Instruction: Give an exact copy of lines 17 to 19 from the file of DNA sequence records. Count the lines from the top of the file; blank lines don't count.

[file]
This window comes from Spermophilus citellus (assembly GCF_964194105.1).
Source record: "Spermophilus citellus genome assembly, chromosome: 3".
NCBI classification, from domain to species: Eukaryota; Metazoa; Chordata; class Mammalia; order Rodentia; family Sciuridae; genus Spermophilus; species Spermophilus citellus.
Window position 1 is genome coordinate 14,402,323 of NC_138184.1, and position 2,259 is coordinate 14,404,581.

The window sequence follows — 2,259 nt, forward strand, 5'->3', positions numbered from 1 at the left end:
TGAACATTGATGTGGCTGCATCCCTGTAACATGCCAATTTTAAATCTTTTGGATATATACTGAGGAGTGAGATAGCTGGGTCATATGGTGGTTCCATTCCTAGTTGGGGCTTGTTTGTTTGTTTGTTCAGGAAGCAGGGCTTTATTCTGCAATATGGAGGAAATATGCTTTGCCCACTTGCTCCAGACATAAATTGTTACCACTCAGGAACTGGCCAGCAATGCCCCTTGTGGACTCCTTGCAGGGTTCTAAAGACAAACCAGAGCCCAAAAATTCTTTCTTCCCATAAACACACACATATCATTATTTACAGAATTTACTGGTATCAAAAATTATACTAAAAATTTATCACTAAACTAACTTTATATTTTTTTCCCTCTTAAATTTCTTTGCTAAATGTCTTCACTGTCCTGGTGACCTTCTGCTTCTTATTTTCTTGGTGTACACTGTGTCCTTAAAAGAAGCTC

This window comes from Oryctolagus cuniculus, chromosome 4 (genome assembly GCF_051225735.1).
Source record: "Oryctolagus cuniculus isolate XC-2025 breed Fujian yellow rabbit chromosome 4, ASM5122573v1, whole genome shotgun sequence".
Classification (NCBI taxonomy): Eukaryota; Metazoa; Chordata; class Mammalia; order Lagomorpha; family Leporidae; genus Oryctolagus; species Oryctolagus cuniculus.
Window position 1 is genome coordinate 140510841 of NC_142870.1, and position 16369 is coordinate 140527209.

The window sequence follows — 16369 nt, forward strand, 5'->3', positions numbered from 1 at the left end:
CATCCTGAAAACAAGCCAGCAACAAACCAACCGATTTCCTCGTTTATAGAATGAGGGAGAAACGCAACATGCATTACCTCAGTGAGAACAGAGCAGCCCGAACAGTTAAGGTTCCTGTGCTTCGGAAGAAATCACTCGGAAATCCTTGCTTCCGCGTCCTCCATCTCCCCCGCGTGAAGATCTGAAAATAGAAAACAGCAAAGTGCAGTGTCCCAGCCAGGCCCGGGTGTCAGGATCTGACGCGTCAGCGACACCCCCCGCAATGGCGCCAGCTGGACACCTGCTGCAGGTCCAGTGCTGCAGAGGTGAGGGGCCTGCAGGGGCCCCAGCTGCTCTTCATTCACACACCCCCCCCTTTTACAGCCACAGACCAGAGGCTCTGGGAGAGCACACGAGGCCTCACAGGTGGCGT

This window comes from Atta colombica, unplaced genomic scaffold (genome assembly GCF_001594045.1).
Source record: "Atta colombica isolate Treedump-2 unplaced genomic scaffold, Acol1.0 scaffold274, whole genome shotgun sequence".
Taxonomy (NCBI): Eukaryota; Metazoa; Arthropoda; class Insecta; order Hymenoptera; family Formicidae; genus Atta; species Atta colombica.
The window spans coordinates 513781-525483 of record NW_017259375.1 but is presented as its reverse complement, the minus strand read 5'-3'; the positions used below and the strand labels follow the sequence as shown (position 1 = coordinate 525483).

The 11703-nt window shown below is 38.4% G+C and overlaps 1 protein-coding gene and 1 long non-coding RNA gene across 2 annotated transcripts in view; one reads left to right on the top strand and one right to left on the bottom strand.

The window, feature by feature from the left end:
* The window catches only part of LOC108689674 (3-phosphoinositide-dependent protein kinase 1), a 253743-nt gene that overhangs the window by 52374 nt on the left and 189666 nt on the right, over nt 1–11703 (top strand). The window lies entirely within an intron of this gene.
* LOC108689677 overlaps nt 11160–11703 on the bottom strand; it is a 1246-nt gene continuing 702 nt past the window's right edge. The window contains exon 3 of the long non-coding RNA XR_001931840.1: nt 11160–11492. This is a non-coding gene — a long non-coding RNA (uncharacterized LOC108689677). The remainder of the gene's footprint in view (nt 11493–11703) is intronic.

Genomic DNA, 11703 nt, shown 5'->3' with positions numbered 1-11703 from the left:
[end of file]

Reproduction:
The 11703-nt window shown below is 38.4% G+C and overlaps 1 protein-coding gene and 1 long non-coding RNA gene across 2 annotated transcripts in view; one reads left to right on the top strand and one right to left on the bottom strand.

The window, feature by feature from the left end:
* The window catches only part of LOC108689674 (3-phosphoinositide-dependent protein kinase 1), a 253743-nt gene that overhangs the window by 52374 nt on the left and 189666 nt on the right, over nt 1–11703 (top strand). The window lies entirely within an intron of this gene.